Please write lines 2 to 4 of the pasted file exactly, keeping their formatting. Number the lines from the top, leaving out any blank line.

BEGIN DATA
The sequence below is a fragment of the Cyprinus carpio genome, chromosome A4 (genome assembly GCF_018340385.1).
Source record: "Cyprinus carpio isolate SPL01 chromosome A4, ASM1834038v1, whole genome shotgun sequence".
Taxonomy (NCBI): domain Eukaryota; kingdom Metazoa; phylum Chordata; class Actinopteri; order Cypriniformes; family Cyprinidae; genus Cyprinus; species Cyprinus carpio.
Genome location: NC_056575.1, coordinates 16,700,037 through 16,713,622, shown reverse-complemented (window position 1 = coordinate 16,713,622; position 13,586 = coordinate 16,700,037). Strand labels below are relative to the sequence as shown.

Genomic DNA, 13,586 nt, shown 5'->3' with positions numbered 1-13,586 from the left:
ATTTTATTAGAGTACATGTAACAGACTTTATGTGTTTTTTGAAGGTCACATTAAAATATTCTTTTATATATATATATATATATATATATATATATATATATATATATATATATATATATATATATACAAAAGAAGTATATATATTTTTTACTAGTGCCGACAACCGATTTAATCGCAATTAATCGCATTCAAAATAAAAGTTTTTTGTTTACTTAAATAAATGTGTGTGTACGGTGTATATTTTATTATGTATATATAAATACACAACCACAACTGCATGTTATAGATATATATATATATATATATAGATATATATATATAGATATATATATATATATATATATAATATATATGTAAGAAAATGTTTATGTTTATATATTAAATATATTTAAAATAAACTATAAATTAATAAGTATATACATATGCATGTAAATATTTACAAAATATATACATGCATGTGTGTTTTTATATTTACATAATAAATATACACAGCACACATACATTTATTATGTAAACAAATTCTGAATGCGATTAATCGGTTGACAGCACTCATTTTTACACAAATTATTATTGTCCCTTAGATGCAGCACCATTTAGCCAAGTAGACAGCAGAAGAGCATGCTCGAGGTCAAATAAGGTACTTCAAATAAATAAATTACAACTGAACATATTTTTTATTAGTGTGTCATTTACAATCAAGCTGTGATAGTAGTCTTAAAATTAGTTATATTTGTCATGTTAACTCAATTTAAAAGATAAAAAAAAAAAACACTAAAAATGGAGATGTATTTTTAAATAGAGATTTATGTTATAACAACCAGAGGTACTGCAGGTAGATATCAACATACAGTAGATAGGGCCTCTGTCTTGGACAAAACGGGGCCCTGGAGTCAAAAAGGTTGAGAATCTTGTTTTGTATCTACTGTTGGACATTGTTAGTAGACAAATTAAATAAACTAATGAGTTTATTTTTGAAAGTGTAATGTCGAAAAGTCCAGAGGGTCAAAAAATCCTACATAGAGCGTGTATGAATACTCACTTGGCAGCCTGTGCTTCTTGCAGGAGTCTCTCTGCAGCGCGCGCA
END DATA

Source record: "Cyprinus carpio isolate SPL01 chromosome A4, ASM1834038v1, whole genome shotgun sequence".
Taxonomy (NCBI): domain Eukaryota; kingdom Metazoa; phylum Chordata; class Actinopteri; order Cypriniformes; family Cyprinidae; genus Cyprinus; species Cyprinus carpio.
Genome location: NC_056575.1, coordinates 16,700,037 through 16,713,622, shown reverse-complemented (window position 1 = coordinate 16,713,622; position 13,586 = coordinate 16,700,037). Strand labels below are relative to the sequence as shown.